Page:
Blog Archives

The Man Who Classified Music

Meet the man classifying every genre of music on Spotify — all 1,387 of them Do you prefer ‘neurostep’ or ‘vapor house’? Spotify’s ‘data alchemist’ is using technology to help identify new musical trends. (Headline and photo from The Toronto

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Posted in Classification, Knowledge Structures

Classifying the Stars

Recently I finished reading a book I picked up at the library on a whim called The Glass Universe: How the Ladies of the Harvard Observatory Took the Measure of the Stars by Dava Sobel. It is about the women

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Posted in Cataloging, Classification, Uncategorized

The Constitution’s taxonomy of officers and offices

https://www.washingtonpost.com/news/volokh-conspiracy/wp/2017/09/25/the-emoluments-clauses-litigation-part-1-the-constitutions-taxonomy-of-officers-and-offices/?utm_term=.17f151f1bbe7 This articles details the hierarchical taxonomy of the offices of the United States of America, specifically the Office of the Presidency and the other offices of the Executive and Legislative branches. What this article examines is how various versions

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Posted in Cataloging, Classification, Knowledge Structures, Libraries, Library

LODLAM Summit 2017 – Technical Challenge Entry: Tag The Web Project

  The main purpose of this project is to create a universal classification on the Web based on the common sense rather than on a traditional classification system created by domain experts. That is, we believe it is easier to

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Posted in Classification, Linked Open Data, LODLAM, Open Data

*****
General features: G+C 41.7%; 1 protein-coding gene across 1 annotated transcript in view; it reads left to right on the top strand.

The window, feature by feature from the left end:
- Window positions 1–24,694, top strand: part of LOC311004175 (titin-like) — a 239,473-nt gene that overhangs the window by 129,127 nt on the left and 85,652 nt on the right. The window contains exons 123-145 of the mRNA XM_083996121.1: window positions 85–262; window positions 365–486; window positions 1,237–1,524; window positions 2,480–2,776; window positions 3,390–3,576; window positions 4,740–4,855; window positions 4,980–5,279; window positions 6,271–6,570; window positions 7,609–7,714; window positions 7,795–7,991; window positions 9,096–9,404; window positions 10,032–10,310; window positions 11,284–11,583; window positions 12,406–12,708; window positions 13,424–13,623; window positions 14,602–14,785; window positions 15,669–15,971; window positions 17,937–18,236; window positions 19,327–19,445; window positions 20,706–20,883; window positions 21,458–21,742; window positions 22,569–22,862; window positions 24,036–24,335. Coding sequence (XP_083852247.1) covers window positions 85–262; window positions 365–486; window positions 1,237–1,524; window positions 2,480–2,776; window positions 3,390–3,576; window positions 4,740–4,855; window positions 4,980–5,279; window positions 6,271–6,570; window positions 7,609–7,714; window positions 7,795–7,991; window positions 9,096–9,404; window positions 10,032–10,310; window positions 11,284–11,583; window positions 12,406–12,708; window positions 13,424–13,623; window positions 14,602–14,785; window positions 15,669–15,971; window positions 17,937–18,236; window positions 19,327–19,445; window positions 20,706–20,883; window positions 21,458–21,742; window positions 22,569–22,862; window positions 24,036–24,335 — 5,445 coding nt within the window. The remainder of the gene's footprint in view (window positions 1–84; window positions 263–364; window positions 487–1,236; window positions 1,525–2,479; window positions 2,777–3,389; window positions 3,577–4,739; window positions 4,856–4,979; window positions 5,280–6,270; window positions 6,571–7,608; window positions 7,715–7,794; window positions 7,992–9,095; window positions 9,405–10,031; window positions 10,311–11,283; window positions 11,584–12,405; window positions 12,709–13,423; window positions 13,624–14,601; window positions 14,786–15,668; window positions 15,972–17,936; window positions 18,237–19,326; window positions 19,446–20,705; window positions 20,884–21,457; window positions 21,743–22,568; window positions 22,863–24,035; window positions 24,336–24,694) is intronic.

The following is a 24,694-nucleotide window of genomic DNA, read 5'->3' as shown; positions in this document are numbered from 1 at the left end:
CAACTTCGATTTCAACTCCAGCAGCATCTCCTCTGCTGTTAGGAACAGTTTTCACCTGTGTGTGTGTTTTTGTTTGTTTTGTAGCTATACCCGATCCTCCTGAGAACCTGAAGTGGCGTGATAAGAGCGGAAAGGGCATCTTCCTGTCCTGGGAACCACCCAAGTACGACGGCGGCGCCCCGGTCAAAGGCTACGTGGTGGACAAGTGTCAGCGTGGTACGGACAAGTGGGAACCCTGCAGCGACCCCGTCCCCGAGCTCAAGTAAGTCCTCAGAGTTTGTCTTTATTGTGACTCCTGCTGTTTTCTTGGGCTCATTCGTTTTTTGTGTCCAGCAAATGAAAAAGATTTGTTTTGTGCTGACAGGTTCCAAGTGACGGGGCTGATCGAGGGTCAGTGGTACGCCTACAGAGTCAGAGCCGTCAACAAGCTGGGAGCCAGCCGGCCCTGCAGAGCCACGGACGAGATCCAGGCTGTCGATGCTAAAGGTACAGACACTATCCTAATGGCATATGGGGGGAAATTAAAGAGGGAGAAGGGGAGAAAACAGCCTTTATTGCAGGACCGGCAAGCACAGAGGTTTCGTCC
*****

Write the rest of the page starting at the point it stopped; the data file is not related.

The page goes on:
On the Philosophical Implications of Shelving Books or, The Time I Reorganized the Cook Books at BookCourt

Two years ago, I was working at BookCourt in the wake of a particularly crazed holiday shopping season. The store was empty in the way all of New York feels emptied out in January and July, and I spent several

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Posted in Books, Classification, Repeatable

Why 19th-Century Naturalists Didn’t Believe in the Platypus

George Shaw’s depiction of a duck-billed platypus from 1809. (Photo: New York Public Library) In his laboratory study in 1799, biologist George Shaw stared down at his new specimen in disbelief. The creature from the colony of New South Wales

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Posted in Classification, DRAFT - Repeat

Saving Space, Saving NYPL’s Central Library

As we are beginning to look into systems of classification in class, this article on the New York Public Library’s new space-saving shelving seemed timely. Confronted with its 2014 controversial plans for the destruction of its seven-foot-high bookshelves to accommodate

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Posted in Classification, Uncategorized

On Arranging Books by Color

When it comes to the organization of knowledge, a lot is revealed by the system of organization that’s used. For most serious academic libraries in America, the organizational system of choice was invented in 1874 by Melville Louis Kossuth Dewey

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Posted in DRAFT - Repeat

by Hugh McLeod

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Pratt Institute School of Information